The independent news organization of Duke University

Two compete for academic affairs vice presidency

Engineering freshman Drew Ensign, a candidate for Duke Student Government vice president for academic affairs, views the position as a messenger for students' concerns to the administration. Specifically, Ensign said that although both the current curriculum and Curriculum 2000 are superb, many areas still need improvement.

Based on frequent student complaints about lower-level math courses, Ensign-a legislator on the academic affairs committee-targets such classes for reform. Although some grievances are inevitably linked to the subject matter, he said, "this level of dissatisfaction certainly should be looked at."

He also said that one of academic affairs' main goals next year will be to ensure a smooth transition to Curriculum 2000, which the Arts and Sciences Council passed Jan. 14. Ensign said that it is important to look at course structure and area of knowledge allocation.

Ensign also said he hopes to reform the course credit system to give more credit to lab courses.

But Trinity junior Ben Kennedy, current vice president for academic affairs, said that although he also once thought such a change feasible, any drastic transformation of the credit system would require a significant amount of administrative work and support.

In addition, Ensign said he wants to increase the funding for the preceptorial program originally started by Kennedy and John Burk, Trinity '98.

As a member of the Student Organization Finance Committee, Ensign said, he has a good background on how funds are allocated to the University's student groups. But some members of the committee offered Ensign only lukewarm support.

"He does his job respectably," said Trinity sophomore and SOFC member John Druckman, but added, "He isn't one of the most outspoken members of the committee."

Ensign also said students should know which professors are undergoing tenure review, and have a chance to voice their opinions informally-but not officially-on specific faculty members.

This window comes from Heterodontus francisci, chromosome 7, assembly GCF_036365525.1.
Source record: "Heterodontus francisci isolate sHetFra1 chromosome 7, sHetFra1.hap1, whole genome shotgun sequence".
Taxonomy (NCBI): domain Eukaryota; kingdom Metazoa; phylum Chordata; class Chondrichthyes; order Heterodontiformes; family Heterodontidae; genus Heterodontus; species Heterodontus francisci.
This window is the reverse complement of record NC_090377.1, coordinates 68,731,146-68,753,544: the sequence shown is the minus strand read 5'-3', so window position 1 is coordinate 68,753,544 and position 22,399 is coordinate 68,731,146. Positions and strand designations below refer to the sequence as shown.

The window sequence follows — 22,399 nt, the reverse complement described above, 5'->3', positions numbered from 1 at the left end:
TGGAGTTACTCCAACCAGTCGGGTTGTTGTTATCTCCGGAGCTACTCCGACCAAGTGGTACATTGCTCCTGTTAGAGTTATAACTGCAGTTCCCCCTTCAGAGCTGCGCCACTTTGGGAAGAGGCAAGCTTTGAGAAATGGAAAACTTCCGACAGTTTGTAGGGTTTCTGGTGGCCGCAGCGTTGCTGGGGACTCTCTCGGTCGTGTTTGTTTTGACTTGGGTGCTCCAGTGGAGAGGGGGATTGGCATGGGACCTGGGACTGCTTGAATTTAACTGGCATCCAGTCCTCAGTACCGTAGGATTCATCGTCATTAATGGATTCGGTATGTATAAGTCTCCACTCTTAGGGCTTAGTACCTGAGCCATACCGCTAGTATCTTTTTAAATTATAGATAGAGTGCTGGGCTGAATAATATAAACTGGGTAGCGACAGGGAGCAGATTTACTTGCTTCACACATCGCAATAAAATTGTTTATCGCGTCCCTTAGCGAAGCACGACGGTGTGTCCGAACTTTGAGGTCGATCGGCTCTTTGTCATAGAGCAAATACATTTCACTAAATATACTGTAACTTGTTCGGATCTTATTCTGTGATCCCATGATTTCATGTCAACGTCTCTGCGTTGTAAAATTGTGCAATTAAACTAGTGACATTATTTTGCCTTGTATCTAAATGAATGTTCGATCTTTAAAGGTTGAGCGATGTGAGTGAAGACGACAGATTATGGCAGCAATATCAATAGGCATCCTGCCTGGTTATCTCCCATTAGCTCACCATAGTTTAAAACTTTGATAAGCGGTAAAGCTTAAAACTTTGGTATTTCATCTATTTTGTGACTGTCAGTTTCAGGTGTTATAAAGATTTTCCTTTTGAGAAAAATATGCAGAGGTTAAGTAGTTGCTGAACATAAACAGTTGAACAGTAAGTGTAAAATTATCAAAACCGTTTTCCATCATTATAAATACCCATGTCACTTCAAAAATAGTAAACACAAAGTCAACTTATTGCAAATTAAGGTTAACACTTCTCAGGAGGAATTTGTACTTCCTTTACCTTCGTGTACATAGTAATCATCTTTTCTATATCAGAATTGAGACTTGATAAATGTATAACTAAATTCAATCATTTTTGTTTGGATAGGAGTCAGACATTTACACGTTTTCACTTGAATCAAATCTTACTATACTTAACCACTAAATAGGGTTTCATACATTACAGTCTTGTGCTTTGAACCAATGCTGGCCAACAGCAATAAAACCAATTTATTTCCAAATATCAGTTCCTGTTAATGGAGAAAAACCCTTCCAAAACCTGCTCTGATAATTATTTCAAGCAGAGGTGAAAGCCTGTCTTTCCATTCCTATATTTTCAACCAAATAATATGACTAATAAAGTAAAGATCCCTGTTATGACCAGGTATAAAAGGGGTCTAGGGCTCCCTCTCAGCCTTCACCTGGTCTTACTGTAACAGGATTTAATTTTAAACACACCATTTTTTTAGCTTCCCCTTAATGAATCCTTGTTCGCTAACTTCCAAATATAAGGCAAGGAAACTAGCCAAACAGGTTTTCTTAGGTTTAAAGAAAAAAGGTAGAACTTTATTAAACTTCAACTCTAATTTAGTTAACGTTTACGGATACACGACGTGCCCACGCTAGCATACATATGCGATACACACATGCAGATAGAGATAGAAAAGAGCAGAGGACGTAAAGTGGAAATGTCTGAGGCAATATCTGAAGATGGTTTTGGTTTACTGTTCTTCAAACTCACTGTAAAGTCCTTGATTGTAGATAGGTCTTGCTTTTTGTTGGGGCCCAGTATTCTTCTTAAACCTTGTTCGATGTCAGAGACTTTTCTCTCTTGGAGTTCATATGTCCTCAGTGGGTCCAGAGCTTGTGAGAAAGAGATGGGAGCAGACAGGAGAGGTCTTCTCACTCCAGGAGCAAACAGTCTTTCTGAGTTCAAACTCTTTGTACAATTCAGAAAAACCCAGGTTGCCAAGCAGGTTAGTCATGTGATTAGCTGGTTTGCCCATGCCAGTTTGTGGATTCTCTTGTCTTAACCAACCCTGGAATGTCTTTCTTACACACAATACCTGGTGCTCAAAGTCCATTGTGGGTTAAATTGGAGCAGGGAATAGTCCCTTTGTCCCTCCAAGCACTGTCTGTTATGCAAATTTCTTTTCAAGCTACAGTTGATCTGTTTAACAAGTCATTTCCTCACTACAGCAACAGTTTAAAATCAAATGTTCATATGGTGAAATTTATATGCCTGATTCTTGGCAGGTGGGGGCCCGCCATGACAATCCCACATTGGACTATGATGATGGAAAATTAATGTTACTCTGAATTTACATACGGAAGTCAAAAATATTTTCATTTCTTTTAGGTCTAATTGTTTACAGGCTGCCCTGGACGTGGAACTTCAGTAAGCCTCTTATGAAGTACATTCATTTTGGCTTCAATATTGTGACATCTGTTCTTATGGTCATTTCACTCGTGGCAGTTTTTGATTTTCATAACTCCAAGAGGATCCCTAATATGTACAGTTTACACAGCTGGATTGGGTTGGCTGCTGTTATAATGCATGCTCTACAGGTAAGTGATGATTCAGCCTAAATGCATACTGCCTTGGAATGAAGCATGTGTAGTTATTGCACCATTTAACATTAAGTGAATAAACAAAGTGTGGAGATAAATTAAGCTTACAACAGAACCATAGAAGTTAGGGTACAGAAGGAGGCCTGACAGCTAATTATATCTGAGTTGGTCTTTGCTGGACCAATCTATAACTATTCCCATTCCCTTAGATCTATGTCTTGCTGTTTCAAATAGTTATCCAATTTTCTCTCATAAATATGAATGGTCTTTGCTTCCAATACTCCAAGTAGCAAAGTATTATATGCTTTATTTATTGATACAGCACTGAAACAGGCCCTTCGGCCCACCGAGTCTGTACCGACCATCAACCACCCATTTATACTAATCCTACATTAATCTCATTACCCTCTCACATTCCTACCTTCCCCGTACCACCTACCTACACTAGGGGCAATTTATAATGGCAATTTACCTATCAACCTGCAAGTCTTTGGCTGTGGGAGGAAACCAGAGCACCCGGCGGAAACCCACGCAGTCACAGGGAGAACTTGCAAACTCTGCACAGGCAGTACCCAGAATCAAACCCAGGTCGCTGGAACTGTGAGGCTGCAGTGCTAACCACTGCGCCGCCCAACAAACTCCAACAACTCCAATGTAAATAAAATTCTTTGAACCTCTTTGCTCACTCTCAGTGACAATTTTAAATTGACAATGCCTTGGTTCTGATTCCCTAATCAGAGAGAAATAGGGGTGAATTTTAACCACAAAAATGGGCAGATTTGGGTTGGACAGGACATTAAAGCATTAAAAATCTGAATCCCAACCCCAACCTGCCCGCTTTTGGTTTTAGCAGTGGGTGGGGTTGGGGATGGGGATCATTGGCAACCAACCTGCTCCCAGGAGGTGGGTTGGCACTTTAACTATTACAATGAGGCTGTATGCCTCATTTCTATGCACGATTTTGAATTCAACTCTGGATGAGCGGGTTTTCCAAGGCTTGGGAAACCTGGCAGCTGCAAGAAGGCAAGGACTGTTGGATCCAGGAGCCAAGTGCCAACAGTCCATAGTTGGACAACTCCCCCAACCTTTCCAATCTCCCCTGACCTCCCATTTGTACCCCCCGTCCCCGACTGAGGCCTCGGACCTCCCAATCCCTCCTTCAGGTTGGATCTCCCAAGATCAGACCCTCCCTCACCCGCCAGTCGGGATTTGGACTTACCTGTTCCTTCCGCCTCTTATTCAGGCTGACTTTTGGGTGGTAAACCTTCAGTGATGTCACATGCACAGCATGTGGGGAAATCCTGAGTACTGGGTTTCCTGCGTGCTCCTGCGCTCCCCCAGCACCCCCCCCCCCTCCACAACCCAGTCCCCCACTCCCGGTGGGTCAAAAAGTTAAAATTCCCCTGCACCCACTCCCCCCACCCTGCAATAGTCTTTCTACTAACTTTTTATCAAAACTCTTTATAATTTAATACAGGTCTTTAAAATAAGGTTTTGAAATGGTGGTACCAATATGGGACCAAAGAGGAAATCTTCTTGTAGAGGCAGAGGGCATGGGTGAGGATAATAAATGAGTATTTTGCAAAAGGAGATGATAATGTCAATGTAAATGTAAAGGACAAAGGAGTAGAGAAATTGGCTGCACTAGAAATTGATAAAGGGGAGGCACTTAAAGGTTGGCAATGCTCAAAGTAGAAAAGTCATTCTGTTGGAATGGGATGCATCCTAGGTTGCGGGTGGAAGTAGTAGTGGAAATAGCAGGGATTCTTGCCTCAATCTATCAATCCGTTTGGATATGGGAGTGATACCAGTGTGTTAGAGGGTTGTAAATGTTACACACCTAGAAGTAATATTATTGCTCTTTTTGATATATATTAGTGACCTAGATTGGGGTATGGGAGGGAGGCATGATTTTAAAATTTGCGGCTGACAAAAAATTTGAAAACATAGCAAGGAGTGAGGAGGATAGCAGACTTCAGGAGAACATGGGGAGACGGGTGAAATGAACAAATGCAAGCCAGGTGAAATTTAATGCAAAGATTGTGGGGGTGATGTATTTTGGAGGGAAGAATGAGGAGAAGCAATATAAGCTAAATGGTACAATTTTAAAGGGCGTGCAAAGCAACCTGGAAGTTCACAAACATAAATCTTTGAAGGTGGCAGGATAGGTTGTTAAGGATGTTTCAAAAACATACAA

"I think it may be overly antagonistic to try and forcibly involve students in the process," he said.

He further emphasized that DSG must support and improve current forums for collecting student input, such as the Duke Undergraduates Evaluate Teaching online course rating system.

Ensign has spent much of this year working on the main DSG web site and he said he would be interested in creating an online feedback system for evaluating academic life at the University.

Outgoing Vice President for Academic Affairs Ben Kennedy said that one of the main issues that next year's vice president will face is the Honor Code; Ensign said that he generally favors non-proctored exams, which could be brought about by a stronger code.

Ensign also agreed with Kennedy that the dean's excuse policy is inconsistent with the Honor Code and that all sickness excuses should be handled between individual students and their professors.

"The honor code by definition means that people should be trusted to say whether they are indeed sick," Ensign said.

Kennedy was elected to the position as a freshman, and said Ensign should not be rejected simply because he is a relative newcomer.

"He's got a lot of experience and enough experience to do the job," he said.

Ensign agreed, saying that his interpersonal skills are not diminished because he is new to the school. "As a freshman, you're no less able to work with people," he said.

Several legislators on the academic affairs committee said that because they do not know Ensign well, they could not comment on his leadership style.

Comments